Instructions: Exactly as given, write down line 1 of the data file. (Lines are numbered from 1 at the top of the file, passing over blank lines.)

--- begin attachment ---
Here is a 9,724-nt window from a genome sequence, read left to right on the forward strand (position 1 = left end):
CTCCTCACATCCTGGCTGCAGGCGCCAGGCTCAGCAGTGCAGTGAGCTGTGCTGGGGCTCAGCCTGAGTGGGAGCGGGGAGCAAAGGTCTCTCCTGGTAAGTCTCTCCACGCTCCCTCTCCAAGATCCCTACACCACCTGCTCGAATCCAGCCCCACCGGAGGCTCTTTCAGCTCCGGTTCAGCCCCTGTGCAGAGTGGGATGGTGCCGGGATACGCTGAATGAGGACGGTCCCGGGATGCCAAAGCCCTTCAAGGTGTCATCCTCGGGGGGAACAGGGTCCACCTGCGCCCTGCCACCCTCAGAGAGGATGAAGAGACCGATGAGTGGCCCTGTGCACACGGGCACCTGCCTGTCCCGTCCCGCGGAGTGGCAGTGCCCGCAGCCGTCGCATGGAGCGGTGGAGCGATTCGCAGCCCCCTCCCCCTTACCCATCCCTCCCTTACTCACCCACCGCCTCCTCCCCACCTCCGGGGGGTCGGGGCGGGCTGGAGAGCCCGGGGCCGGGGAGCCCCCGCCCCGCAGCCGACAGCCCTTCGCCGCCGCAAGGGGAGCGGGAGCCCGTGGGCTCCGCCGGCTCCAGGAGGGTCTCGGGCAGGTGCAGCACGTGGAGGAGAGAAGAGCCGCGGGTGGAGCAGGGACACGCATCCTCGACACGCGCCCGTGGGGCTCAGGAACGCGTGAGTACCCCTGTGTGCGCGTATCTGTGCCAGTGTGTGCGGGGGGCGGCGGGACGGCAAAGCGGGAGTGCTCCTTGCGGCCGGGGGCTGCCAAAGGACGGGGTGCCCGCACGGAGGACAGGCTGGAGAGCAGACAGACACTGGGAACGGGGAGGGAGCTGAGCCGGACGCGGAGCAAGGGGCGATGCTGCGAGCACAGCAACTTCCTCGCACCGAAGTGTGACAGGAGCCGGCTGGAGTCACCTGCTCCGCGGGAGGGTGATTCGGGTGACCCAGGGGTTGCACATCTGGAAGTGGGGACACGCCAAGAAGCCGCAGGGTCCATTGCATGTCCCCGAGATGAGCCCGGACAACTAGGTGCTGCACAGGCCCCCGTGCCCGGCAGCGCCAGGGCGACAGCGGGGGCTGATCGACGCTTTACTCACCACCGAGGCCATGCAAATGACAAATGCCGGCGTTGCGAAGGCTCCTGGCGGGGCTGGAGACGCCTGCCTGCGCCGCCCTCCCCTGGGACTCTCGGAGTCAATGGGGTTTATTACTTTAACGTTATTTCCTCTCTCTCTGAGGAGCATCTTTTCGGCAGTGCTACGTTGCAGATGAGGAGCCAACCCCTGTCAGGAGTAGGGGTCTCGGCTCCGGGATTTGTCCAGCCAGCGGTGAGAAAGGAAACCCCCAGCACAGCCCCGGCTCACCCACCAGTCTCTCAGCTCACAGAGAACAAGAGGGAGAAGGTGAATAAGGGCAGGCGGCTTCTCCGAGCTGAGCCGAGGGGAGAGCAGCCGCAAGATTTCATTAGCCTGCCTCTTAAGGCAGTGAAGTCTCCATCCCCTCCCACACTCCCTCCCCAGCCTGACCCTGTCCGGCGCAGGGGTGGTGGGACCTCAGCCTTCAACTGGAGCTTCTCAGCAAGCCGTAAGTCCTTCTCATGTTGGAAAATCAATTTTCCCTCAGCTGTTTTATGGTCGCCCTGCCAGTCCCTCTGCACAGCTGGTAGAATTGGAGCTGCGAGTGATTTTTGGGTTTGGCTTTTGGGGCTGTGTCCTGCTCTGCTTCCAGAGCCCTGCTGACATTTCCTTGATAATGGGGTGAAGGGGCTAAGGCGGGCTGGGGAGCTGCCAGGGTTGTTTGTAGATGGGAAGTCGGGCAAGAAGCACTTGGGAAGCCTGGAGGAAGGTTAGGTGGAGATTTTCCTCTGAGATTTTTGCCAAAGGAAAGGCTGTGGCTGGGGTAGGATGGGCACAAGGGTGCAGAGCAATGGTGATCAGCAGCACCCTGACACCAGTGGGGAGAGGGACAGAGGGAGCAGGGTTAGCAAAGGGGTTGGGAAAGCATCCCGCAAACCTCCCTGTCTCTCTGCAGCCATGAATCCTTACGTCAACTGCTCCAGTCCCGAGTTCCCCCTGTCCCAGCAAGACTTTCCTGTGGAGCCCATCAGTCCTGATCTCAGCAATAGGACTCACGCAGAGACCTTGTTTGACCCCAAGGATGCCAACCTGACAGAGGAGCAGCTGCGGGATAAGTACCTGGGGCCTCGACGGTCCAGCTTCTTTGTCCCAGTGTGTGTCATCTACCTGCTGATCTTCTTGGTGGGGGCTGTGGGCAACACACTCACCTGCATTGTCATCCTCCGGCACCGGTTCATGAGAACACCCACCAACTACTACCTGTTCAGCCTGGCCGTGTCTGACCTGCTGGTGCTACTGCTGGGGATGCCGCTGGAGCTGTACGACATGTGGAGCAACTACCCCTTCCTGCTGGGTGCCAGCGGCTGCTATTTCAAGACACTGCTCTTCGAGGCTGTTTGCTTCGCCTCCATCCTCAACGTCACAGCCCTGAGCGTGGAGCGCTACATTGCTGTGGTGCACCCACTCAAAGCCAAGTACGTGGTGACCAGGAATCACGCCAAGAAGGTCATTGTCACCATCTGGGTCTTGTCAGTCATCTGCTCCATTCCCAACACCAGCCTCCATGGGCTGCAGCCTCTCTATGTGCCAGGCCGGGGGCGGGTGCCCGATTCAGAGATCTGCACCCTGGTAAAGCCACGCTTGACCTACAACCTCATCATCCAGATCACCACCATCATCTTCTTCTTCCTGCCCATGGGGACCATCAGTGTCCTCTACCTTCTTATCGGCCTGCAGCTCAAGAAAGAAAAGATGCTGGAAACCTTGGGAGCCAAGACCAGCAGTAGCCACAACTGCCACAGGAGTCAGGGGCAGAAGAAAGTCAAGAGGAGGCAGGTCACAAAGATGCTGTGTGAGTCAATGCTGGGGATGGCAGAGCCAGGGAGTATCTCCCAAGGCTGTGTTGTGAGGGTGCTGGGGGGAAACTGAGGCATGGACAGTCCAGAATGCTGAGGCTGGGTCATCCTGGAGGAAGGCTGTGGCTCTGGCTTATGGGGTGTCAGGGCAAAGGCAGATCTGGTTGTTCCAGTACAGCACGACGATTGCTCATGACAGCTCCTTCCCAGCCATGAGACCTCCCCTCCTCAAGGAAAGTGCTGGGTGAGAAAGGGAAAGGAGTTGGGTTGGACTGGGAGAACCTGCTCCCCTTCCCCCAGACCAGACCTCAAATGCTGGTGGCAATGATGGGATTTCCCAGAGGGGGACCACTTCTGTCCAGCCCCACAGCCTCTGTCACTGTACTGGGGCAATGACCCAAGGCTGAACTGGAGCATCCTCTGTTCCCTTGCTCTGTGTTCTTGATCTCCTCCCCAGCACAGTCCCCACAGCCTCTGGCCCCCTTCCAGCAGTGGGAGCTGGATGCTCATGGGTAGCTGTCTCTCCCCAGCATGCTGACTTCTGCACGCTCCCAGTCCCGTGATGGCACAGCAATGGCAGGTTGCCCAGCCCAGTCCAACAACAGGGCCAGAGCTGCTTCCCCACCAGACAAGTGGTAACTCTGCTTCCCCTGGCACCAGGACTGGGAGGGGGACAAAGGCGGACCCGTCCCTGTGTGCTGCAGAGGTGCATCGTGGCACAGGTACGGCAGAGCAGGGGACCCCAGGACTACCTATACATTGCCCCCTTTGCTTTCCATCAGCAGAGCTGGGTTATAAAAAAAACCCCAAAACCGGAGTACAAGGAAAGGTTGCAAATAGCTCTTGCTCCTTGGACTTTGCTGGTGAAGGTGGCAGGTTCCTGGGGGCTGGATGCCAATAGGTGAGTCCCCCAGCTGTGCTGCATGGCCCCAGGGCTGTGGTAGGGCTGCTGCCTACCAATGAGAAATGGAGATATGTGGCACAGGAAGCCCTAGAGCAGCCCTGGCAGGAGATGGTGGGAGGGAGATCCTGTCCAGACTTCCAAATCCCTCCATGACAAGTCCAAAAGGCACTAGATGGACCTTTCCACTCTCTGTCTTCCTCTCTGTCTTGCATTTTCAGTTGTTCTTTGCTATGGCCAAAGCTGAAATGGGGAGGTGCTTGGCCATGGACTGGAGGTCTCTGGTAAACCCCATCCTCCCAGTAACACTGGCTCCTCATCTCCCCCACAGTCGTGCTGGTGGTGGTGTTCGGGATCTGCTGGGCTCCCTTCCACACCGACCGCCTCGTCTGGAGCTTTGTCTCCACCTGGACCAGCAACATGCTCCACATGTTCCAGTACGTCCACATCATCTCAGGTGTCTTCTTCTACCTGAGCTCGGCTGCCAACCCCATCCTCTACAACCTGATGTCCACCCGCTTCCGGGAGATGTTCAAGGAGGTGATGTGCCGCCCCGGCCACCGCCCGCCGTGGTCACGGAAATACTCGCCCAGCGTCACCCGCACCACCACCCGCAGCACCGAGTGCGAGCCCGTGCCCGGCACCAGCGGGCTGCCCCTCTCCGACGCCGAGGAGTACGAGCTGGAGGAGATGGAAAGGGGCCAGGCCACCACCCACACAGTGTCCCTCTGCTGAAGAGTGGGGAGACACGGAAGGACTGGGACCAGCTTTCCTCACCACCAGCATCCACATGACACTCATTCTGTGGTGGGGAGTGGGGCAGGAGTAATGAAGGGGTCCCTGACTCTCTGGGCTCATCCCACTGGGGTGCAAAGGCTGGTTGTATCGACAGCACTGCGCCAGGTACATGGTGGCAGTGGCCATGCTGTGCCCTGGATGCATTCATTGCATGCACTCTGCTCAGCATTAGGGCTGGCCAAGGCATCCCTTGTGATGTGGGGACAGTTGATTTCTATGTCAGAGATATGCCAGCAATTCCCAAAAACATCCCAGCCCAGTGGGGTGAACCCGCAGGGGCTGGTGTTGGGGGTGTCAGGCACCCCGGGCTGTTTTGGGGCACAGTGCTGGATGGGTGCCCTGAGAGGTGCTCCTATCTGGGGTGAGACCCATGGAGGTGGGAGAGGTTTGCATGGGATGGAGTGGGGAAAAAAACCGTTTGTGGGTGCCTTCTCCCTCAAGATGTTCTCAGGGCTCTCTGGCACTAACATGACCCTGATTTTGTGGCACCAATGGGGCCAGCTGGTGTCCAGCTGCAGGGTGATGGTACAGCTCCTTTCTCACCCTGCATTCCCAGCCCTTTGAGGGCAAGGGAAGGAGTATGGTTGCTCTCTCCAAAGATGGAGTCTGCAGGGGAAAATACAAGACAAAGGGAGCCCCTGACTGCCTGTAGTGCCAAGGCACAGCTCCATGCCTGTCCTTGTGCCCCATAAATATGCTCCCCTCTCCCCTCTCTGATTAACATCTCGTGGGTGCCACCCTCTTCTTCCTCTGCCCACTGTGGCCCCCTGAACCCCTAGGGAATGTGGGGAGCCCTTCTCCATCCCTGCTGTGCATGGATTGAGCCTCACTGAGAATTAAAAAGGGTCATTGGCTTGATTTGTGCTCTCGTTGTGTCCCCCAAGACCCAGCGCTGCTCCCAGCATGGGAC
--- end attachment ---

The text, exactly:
Here is a 9,724-nt window from a genome sequence, read left to right on the forward strand (position 1 = left end):